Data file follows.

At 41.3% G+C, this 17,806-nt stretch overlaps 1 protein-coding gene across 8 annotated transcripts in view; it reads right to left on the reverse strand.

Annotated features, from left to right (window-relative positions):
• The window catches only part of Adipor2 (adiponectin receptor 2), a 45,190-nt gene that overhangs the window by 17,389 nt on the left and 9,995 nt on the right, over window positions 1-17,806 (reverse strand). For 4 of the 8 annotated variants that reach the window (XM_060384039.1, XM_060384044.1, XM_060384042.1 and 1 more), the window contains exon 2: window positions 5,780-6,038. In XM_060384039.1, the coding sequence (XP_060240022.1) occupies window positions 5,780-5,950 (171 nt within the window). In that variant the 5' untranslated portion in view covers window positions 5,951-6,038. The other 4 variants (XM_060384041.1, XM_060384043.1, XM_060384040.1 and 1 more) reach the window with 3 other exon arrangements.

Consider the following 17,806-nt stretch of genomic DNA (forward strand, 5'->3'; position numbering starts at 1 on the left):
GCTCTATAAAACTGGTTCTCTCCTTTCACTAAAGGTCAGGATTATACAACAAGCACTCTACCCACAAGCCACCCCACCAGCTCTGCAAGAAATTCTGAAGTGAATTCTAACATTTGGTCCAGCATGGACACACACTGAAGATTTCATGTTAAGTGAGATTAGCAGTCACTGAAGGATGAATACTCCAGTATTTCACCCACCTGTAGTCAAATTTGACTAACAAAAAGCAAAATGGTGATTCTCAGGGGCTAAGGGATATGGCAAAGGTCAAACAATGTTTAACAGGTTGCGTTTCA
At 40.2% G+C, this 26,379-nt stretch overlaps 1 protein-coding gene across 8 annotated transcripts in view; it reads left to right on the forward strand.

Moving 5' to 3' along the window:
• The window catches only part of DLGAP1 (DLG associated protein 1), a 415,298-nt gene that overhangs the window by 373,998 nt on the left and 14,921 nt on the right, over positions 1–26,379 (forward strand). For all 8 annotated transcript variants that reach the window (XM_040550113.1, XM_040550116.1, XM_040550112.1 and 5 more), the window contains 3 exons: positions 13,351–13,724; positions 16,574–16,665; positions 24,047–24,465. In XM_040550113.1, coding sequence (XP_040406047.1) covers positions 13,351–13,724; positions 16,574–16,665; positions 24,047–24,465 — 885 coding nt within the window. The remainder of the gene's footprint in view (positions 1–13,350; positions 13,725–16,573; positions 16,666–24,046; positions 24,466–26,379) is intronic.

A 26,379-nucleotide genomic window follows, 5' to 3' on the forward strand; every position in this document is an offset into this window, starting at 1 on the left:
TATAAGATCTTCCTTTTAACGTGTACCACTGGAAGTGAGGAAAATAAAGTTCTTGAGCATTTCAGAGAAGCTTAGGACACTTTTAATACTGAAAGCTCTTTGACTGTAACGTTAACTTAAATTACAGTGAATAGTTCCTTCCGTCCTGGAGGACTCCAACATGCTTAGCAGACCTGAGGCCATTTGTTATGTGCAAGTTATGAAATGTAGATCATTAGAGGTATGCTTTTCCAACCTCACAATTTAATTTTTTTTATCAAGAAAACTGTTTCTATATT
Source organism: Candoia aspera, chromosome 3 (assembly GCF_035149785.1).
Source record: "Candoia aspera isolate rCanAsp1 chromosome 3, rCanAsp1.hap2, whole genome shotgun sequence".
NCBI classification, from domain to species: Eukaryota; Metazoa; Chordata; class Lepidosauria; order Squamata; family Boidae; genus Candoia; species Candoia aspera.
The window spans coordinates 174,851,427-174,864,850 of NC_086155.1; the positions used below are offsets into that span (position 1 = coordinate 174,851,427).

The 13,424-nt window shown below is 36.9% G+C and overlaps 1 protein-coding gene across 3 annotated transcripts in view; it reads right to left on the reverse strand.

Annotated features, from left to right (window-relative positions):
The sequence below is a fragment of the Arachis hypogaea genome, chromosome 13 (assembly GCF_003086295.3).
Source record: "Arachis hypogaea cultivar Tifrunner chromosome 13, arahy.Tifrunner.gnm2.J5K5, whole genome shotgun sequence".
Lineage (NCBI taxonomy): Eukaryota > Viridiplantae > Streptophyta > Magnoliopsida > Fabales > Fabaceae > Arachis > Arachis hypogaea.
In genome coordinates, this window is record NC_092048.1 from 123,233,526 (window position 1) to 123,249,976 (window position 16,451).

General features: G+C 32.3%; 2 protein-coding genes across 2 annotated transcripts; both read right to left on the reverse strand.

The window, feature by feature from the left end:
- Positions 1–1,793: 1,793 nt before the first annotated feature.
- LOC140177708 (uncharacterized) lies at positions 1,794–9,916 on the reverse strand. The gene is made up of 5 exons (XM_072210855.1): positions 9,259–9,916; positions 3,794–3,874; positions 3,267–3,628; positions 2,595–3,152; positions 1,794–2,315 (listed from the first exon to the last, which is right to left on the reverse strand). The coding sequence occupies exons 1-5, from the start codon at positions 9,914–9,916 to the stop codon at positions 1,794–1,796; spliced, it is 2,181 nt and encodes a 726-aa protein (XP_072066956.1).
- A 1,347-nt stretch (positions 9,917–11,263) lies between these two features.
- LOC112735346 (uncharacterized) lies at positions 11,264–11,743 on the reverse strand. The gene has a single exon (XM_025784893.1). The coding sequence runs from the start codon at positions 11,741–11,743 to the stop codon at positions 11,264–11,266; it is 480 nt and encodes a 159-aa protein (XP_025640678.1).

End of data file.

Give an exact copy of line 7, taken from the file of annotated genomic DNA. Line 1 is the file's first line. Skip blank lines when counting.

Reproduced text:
Moving 5' to 3' along the window: